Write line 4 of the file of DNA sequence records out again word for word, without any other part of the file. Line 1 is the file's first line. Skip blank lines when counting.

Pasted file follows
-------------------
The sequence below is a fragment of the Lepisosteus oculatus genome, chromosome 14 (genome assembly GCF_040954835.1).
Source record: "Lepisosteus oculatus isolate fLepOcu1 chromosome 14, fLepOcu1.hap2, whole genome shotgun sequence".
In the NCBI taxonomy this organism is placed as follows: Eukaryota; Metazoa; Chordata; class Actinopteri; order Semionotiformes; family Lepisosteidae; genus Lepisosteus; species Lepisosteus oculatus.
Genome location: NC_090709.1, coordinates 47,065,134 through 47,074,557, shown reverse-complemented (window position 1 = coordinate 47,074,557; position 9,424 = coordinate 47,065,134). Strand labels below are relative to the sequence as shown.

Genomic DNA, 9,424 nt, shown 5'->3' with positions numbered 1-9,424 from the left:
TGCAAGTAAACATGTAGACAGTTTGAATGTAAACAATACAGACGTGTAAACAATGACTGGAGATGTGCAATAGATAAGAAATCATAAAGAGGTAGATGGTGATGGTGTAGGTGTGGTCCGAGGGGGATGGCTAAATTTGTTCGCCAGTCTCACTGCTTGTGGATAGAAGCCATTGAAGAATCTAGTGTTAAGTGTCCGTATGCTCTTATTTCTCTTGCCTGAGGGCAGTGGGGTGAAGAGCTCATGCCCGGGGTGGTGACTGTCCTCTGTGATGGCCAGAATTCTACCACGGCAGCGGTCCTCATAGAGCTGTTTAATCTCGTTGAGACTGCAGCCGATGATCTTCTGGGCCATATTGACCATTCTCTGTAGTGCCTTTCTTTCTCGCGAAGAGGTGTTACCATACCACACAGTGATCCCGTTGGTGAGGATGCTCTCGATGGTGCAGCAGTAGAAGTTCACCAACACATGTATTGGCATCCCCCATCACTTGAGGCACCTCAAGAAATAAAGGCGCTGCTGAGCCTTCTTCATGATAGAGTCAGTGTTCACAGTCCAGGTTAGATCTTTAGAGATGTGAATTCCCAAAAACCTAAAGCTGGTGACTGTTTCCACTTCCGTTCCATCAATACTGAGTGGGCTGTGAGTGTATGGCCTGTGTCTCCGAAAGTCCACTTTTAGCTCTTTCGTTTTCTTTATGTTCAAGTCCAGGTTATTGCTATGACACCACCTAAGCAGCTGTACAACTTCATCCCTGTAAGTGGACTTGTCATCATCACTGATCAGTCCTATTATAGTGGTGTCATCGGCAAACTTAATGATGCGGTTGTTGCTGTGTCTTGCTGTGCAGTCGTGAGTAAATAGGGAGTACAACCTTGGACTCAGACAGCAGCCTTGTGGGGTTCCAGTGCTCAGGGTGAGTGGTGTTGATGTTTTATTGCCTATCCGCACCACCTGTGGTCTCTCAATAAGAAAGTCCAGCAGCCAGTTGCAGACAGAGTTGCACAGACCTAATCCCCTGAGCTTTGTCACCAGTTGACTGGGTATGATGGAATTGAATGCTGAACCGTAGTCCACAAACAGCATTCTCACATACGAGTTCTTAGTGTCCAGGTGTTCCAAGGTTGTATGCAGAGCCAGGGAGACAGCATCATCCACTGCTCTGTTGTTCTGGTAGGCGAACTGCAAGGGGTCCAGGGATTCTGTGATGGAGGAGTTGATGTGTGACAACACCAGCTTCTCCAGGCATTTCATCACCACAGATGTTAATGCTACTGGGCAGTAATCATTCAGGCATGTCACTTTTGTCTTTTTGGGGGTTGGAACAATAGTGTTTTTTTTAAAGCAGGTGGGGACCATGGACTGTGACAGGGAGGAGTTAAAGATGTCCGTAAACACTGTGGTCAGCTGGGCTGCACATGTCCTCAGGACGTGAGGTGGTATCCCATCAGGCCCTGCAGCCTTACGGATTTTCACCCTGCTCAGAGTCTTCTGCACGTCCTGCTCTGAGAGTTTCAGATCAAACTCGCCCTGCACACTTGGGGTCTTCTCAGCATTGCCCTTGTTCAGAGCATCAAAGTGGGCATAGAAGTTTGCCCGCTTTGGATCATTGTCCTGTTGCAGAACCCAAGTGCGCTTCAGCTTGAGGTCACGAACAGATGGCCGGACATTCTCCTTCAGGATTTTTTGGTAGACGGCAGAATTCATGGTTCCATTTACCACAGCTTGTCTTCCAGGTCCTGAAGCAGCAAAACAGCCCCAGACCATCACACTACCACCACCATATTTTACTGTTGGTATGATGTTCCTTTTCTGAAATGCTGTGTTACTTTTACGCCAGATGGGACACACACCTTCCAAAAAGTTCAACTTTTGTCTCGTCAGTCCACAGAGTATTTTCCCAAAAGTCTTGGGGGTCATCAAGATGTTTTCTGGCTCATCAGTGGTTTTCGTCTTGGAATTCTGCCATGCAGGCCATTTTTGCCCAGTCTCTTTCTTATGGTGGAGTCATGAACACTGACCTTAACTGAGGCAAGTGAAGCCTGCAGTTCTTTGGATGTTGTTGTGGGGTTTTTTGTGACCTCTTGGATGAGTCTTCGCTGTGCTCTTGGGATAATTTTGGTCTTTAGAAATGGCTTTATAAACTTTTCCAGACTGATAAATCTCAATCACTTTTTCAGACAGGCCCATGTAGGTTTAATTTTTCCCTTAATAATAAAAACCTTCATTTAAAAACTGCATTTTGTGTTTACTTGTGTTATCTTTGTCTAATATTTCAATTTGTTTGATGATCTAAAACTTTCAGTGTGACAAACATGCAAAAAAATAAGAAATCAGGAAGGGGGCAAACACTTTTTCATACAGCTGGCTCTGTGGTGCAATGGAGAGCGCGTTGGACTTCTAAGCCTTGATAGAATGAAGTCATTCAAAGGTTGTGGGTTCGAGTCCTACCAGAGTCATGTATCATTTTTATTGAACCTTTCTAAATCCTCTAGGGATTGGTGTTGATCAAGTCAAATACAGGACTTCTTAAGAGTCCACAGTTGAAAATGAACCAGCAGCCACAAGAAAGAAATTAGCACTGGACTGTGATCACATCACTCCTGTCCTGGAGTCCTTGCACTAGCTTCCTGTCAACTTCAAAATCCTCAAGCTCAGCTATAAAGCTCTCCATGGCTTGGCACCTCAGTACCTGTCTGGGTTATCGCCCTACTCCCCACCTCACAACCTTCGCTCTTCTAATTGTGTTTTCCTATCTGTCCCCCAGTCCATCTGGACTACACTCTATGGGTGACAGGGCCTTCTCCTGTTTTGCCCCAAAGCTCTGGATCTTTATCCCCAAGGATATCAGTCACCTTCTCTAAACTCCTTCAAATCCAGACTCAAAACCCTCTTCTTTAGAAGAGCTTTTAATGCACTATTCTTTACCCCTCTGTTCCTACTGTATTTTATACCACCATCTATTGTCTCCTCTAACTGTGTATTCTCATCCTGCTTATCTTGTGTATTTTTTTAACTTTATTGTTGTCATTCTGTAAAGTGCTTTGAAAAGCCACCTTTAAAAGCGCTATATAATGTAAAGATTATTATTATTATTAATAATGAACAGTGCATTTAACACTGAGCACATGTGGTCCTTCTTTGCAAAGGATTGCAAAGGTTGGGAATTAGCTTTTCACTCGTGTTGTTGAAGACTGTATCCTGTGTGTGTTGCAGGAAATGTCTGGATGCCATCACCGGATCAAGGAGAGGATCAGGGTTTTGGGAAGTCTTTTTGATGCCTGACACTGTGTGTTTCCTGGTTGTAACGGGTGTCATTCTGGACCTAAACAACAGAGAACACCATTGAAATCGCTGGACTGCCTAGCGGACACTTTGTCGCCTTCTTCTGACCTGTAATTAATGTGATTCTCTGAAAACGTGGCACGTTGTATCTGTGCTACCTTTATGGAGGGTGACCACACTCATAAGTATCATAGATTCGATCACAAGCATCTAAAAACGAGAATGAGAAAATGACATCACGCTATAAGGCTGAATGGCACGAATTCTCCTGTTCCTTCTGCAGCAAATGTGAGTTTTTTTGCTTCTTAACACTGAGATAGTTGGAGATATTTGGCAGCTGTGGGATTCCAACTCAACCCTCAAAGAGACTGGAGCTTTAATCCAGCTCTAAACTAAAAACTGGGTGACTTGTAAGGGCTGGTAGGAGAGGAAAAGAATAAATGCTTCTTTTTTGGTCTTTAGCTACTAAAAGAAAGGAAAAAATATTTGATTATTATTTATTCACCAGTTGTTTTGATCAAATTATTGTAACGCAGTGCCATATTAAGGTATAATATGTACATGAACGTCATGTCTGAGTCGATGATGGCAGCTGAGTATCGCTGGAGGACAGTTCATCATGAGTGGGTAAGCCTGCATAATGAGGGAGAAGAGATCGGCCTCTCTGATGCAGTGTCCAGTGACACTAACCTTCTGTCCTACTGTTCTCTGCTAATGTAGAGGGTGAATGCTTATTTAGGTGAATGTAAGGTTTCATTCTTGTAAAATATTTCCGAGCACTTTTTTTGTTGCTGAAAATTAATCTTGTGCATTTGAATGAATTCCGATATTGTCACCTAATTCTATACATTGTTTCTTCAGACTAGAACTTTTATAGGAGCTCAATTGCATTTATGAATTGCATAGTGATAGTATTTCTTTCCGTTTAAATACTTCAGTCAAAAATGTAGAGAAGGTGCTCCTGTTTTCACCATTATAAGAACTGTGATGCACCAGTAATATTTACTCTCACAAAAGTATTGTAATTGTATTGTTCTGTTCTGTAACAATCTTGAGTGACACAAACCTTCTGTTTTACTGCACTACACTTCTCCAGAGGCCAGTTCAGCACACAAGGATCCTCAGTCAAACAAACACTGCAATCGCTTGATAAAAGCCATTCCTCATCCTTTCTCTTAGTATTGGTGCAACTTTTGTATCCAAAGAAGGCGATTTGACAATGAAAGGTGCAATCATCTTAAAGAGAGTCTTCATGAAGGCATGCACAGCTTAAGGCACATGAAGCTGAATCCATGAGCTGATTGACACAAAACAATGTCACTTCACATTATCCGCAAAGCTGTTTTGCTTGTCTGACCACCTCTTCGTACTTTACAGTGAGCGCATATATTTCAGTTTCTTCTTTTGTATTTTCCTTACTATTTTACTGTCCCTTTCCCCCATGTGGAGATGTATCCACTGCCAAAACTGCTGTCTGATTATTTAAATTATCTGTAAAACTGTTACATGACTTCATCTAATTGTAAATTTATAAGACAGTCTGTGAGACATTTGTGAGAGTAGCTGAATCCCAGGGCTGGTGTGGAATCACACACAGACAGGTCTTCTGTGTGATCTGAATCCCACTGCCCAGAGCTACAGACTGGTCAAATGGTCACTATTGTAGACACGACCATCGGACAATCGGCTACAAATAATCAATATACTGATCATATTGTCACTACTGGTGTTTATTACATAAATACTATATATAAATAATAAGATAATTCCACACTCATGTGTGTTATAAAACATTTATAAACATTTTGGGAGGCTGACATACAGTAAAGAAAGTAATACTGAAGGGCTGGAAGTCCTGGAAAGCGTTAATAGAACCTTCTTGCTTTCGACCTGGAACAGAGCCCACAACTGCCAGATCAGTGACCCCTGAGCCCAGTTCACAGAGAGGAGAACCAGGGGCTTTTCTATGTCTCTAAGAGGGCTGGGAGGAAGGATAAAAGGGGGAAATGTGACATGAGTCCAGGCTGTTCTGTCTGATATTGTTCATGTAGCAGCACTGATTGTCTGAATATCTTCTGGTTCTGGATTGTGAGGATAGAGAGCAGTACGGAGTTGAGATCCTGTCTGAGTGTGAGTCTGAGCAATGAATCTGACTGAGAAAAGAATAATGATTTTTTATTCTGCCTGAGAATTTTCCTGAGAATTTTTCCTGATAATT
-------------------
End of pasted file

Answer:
Genome location: NC_090709.1, coordinates 47,065,134 through 47,074,557, shown reverse-complemented (window position 1 = coordinate 47,074,557; position 9,424 = coordinate 47,065,134). Strand labels below are relative to the sequence as shown.